In 2024, the International Space Station will host a surgical robot

By TechThop Team

Posted on: 23 Aug, 2022

It is possible that robots could carry out remote and autonomous surgery in deep space one day.

MIRA, a tiny robot, will perform simulated medical procedures in microgravity aboard the International Space Station in 2024.

'MIRA,' or a 'Miniaturized in vivo Robotic Assistant,' will be launched to the International Space Station thanks to a $100,000 grant from the Department of Energy's Established Program to Stimulate Competitive Research which will support this project.

This technology could in the future offer a solution to medical emergencies requiring surgical intervention while astronauts are far from home, for example, on a Mars mission.

As a first step, MIRA will operate inside an experimental locker the size of a microwave aboard the International Space Station in 2024.

The robot will be subjected to autonomous tests during which stretched rubber bands will be cut and metal rings will be pushed along a wire, mimicking surgery movements.

'NASA has been a long-term supporter of the research, and our robot will have an opportunity to fly on the International Space Station,' Shane Farritor, professor of mechanical engineering at the University of Nebraska-Lincoln, said in a statement.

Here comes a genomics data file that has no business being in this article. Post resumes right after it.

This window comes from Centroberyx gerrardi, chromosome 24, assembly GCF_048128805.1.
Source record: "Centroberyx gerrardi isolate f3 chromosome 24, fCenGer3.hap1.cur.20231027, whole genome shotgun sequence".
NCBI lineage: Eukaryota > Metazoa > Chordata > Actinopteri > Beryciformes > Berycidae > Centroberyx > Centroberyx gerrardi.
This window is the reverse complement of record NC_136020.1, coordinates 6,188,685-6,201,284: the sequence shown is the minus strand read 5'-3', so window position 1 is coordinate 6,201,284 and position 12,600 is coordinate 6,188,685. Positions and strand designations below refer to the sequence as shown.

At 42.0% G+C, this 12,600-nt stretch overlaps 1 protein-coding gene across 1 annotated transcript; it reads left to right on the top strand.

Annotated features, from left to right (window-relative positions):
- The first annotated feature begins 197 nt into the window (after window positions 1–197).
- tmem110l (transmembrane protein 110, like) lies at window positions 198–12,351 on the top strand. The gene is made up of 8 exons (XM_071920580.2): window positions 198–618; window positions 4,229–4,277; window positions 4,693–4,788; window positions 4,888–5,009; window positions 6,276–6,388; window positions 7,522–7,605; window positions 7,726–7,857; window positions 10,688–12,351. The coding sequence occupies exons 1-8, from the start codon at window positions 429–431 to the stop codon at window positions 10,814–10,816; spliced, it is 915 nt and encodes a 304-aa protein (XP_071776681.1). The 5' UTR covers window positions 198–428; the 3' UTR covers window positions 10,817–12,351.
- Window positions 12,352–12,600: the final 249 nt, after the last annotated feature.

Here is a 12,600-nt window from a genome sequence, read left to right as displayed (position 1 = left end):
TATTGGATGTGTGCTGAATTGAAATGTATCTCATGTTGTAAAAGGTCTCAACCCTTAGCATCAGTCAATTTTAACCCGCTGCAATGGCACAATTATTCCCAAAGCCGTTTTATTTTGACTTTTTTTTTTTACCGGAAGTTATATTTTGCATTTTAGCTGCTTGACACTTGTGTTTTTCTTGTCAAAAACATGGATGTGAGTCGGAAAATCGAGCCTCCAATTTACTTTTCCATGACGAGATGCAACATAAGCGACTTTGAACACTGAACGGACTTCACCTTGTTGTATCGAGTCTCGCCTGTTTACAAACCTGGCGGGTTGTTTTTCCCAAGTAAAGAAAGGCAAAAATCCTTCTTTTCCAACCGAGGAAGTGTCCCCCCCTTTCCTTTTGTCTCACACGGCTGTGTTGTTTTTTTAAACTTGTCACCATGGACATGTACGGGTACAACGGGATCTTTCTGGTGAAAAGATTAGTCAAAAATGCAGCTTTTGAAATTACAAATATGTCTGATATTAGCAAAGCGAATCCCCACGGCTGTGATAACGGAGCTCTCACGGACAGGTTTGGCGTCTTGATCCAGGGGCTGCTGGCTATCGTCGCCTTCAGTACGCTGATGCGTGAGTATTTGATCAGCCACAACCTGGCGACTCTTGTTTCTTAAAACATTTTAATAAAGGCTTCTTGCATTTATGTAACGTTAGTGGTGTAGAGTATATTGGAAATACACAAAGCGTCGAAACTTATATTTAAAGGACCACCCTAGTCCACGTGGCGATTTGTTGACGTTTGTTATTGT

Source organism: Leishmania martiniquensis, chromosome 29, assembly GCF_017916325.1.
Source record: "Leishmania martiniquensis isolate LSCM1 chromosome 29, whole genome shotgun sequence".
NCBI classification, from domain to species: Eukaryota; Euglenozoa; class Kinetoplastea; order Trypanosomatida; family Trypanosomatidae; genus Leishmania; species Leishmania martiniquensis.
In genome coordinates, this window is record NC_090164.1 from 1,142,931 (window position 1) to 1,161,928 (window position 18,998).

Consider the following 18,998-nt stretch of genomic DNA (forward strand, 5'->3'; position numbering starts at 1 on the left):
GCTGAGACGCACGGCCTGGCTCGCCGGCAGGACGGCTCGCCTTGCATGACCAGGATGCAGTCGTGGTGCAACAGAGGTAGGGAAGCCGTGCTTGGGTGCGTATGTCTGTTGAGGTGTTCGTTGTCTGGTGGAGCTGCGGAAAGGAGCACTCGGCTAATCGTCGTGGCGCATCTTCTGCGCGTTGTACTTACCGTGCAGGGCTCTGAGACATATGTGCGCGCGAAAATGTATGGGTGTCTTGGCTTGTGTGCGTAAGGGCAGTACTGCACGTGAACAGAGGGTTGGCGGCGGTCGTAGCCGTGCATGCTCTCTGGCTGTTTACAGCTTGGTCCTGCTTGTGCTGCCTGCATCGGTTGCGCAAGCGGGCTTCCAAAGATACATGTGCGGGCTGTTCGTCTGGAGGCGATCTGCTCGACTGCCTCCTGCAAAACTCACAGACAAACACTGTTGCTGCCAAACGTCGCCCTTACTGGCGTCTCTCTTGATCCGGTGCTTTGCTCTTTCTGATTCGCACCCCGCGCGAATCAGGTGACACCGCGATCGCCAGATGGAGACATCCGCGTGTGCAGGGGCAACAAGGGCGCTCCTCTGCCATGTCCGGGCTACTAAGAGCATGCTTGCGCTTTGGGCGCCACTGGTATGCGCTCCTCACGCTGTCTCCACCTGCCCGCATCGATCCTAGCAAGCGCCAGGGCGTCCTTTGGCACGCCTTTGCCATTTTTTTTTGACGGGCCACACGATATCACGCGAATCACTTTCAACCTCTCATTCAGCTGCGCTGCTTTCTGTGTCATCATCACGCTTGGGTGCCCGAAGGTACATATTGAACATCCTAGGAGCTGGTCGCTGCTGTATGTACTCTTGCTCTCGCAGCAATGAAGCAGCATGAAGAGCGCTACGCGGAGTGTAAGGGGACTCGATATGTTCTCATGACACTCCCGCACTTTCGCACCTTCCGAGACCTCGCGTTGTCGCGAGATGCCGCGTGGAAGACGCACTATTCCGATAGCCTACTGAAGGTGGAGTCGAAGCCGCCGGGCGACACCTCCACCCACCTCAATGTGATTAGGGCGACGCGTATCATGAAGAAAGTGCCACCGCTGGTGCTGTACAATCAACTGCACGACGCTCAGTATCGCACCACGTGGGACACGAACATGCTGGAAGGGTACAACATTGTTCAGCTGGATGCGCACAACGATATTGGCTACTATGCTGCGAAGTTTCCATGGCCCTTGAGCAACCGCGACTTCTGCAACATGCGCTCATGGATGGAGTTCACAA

As part of the project, Farritor and his team will develop custom software for MIRA, modify the robot so it can fit inside a space station experiment container, and conduct tests to ensure MIRA will work as intended in space and can survive a flight.

The colon resection device has been successfully used by surgeons in previous tests. As part of the project, a former NASA astronaut has used MIRA to perform surgery-like tasks from 900 miles away from the operating room.

It was developed by Virtual Incision, a startup co-founded by Farritor in 2006 and backed by more than $100 million in venture capital.

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